Main Episode 1

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Episode 1: Introduction

In this space you will find material that I think would help someone unfamiliar with the Iranian culture and history to better understand the  podcast. The material includes a list of person/place/thing names and a brief description of each, any maps, or pictures of interesting art and artifact.

For this episode, the following is a list of person/place/thing in the intro episode:

  • Ardavan, Ardavan IV, also referred as Artabanus and Artawan, the last monarch of the Arsacid Empire.
  • Ardashir I, the first Sasanian emperor who defeated Ardavan in 224 in battle and established the Sasanian dynasty.
  • Caliphate, the Islamic Empire based first in Damascus and then in Baghdad. The Caliphate replaced the Sasanian Empire in West Asia.
  • Ctesiphon, or Tisiphone, or Tisphun, near the modern city of Baghdad in Iraq, was a major city in both the Arsacid and Sasanian eras.
  • Derafsh Kavian, the battle flag of Iranshahr during the Sasanian reign.
  • Iranshahr, what the Sasanians called their domain.
  • Istaxr, Estakhr, the capital of Pars, or Parsa, or Persis, or Persia, a satrapy or kingdom in southern Iranshahr, near the modern city of Shiraz and the ruins of Persepolis.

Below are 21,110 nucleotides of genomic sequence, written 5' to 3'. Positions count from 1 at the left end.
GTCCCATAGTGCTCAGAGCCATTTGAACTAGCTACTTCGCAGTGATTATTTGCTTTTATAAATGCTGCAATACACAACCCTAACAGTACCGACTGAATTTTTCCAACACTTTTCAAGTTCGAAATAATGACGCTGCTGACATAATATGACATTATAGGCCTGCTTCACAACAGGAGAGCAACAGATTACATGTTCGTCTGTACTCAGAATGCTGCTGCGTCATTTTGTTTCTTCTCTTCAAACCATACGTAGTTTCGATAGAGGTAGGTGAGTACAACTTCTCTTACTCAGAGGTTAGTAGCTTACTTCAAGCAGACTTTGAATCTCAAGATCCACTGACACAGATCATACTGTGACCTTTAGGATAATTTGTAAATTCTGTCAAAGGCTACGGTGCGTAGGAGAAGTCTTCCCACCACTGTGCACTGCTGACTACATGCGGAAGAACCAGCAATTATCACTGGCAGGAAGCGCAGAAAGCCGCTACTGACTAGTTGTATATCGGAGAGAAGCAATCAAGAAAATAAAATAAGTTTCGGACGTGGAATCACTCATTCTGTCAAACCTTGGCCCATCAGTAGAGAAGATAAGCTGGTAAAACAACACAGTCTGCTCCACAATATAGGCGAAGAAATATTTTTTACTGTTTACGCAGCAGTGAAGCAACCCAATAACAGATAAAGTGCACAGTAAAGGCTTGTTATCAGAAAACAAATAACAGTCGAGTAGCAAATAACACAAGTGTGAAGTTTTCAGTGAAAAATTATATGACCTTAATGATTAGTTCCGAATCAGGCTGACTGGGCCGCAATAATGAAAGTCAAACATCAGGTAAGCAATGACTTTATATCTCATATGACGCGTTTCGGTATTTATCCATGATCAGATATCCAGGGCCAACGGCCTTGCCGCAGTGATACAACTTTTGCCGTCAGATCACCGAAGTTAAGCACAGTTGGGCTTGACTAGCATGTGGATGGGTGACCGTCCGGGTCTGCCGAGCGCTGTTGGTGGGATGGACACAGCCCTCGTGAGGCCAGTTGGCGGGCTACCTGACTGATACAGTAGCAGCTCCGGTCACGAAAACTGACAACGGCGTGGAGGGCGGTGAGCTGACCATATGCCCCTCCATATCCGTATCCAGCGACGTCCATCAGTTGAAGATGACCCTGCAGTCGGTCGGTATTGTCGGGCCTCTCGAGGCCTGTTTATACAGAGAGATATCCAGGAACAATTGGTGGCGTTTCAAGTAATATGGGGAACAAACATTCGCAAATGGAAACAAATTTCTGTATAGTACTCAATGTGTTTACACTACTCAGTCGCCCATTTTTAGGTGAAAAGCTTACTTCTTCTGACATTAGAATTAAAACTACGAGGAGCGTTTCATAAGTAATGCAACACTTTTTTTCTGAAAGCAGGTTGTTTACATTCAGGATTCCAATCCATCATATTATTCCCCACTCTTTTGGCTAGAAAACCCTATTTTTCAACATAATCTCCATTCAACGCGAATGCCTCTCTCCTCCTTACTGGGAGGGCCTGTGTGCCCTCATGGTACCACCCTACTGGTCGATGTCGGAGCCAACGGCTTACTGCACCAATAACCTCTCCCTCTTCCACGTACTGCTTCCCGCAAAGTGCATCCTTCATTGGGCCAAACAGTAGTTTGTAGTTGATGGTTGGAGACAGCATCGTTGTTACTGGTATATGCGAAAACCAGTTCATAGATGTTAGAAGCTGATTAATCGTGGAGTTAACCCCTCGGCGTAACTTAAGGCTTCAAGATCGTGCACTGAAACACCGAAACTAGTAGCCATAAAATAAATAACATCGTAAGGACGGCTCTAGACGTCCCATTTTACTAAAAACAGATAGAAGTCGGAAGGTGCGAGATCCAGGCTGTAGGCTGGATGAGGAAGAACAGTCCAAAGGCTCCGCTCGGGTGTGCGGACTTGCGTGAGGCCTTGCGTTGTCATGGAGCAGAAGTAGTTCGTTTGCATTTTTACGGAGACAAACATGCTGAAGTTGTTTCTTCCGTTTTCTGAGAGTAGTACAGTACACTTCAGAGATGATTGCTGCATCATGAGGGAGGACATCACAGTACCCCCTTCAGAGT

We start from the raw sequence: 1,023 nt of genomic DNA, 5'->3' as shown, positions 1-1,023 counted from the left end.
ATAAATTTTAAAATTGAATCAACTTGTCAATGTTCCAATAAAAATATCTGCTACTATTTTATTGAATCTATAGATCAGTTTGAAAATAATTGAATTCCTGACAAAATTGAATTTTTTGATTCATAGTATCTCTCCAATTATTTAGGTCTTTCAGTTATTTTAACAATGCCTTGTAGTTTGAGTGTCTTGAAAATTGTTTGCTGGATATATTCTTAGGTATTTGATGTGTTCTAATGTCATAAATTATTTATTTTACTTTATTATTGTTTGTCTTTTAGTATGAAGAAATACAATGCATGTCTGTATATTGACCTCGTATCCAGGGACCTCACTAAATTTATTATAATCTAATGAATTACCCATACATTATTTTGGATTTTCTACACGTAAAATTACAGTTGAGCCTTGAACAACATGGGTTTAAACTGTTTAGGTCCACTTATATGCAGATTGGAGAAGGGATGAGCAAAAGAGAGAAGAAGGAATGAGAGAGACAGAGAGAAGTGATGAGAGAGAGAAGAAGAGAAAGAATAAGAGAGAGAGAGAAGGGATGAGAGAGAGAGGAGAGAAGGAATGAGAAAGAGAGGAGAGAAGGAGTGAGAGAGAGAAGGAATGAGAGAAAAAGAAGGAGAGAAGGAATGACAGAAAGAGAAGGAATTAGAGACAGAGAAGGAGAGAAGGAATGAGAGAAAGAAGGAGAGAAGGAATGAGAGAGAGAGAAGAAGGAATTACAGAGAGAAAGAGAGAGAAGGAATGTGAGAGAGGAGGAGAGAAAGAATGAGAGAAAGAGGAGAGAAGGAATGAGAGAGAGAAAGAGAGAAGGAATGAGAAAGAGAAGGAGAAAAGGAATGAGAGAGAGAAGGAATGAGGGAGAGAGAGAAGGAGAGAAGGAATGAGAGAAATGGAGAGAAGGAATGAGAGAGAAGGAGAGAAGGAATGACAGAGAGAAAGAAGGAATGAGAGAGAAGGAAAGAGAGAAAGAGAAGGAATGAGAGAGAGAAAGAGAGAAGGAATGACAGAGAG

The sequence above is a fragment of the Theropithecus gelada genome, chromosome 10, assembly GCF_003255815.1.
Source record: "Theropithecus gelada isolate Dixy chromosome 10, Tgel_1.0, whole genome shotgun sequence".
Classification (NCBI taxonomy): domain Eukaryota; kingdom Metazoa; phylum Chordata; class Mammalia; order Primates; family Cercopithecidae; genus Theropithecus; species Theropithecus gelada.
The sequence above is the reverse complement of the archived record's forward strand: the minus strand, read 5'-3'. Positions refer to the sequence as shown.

• Khosrow II, the 29th Sasanian king, died in 628.
  • Mohammad Reza Shah Pahlavi, the last monarch of Iran, deposed in 1979.
  • Persepolis, about an hour’s drive northeast of the modern city of Shiraz in south central Iran, was the ceremonial capital of the Achaemenid dynasty.
  • Satrapy, a province ruled by a satrap.
  • Shah, a king.
  • Shahan Shah, the King of Kings.
  • Yazdegerd III, last Sasanian monarch, died in 651. His death ended the Sasanian Empire and began the Caliphate.

Below is a map of the Sasanian Empire that shows their territory between 226-651 CE. The light blue shows the greatest extent it advanced during its rule. For example, the rule over Egypt and Anatolia was very short lived. The dark blue is the territory that the Sasanians held firmly during their rule until the Arab invasion of the 7th Century.


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